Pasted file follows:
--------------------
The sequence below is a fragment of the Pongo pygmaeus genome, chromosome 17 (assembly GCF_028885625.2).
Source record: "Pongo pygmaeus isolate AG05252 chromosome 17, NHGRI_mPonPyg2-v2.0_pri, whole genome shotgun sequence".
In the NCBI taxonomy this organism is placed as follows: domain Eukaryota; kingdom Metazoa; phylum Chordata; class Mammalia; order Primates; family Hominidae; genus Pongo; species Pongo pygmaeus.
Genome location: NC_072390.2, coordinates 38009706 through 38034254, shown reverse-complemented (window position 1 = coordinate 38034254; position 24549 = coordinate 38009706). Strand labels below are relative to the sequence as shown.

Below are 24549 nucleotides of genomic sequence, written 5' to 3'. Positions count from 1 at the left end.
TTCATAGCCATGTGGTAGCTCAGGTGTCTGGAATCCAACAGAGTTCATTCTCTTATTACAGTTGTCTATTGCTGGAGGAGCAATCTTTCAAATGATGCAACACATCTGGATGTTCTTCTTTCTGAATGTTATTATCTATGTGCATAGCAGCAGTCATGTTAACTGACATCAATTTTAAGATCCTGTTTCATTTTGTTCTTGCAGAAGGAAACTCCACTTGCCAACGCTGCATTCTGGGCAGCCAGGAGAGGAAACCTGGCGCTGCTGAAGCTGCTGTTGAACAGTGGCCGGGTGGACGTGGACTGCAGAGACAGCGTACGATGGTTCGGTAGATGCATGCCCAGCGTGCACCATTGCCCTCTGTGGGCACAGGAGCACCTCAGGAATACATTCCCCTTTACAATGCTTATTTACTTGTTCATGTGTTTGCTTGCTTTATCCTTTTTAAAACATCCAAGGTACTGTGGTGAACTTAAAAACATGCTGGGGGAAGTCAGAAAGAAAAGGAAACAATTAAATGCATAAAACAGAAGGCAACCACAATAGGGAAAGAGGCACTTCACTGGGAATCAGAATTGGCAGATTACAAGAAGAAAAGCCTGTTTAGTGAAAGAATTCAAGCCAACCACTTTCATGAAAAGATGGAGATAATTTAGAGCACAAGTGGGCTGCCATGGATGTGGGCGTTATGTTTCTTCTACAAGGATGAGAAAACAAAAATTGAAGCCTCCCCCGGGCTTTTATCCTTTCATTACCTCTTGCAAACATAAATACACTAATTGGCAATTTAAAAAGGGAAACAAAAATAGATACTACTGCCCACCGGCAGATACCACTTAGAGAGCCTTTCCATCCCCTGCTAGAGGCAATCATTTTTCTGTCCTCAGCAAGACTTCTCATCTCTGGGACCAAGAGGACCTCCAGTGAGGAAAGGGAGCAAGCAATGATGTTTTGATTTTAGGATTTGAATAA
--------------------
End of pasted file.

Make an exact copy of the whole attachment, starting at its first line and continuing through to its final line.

The sequence below is a fragment of the Pongo pygmaeus genome, chromosome 17 (assembly GCF_028885625.2).
Source record: "Pongo pygmaeus isolate AG05252 chromosome 17, NHGRI_mPonPyg2-v2.0_pri, whole genome shotgun sequence".
In the NCBI taxonomy this organism is placed as follows: domain Eukaryota; kingdom Metazoa; phylum Chordata; class Mammalia; order Primates; family Hominidae; genus Pongo; species Pongo pygmaeus.
Genome location: NC_072390.2, coordinates 38009706 through 38034254, shown reverse-complemented (window position 1 = coordinate 38034254; position 24549 = coordinate 38009706). Strand labels below are relative to the sequence as shown.

Below are 24549 nucleotides of genomic sequence, written 5' to 3'. Positions count from 1 at the left end.
TTCATAGCCATGTGGTAGCTCAGGTGTCTGGAATCCAACAGAGTTCATTCTCTTATTACAGTTGTCTATTGCTGGAGGAGCAATCTTTCAAATGATGCAACACATCTGGATGTTCTTCTTTCTGAATGTTATTATCTATGTGCATAGCAGCAGTCATGTTAACTGACATCAATTTTAAGATCCTGTTTCATTTTGTTCTTGCAGAAGGAAACTCCACTTGCCAACGCTGCATTCTGGGCAGCCAGGAGAGGAAACCTGGCGCTGCTGAAGCTGCTGTTGAACAGTGGCCGGGTGGACGTGGACTGCAGAGACAGCGTACGATGGTTCGGTAGATGCATGCCCAGCGTGCACCATTGCCCTCTGTGGGCACAGGAGCACCTCAGGAATACATTCCCCTTTACAATGCTTATTTACTTGTTCATGTGTTTGCTTGCTTTATCCTTTTTAAAACATCCAAGGTACTGTGGTGAACTTAAAAACATGCTGGGGGAAGTCAGAAAGAAAAGGAAACAATTAAATGCATAAAACAGAAGGCAACCACAATAGGGAAAGAGGCACTTCACTGGGAATCAGAATTGGCAGATTACAAGAAGAAAAGCCTGTTTAGTGAAAGAATTCAAGCCAACCACTTTCATGAAAAGATGGAGATAATTTAGAGCACAAGTGGGCTGCCATGGATGTGGGCGTTATGTTTCTTCTACAAGGATGAGAAAACAAAAATTGAAGCCTCCCCCGGGCTTTTATCCTTTCATTACCTCTTGCAAACATAAATACACTAATTGGCAATTTAAAAAGGGAAACAAAAATAGATACTACTGCCCACCGGCAGATACCACTTAGAGAGCCTTTCCATCCCCTGCTAGAGGCAATCATTTTTCTGTCCTCAGCAAGACTTCTCATCTCTGGGACCAAGAGGACCTCCAGTGAGGAAAGGGAGCAAGCAATGATGTTTTGATTTTAGGATTTGAATAA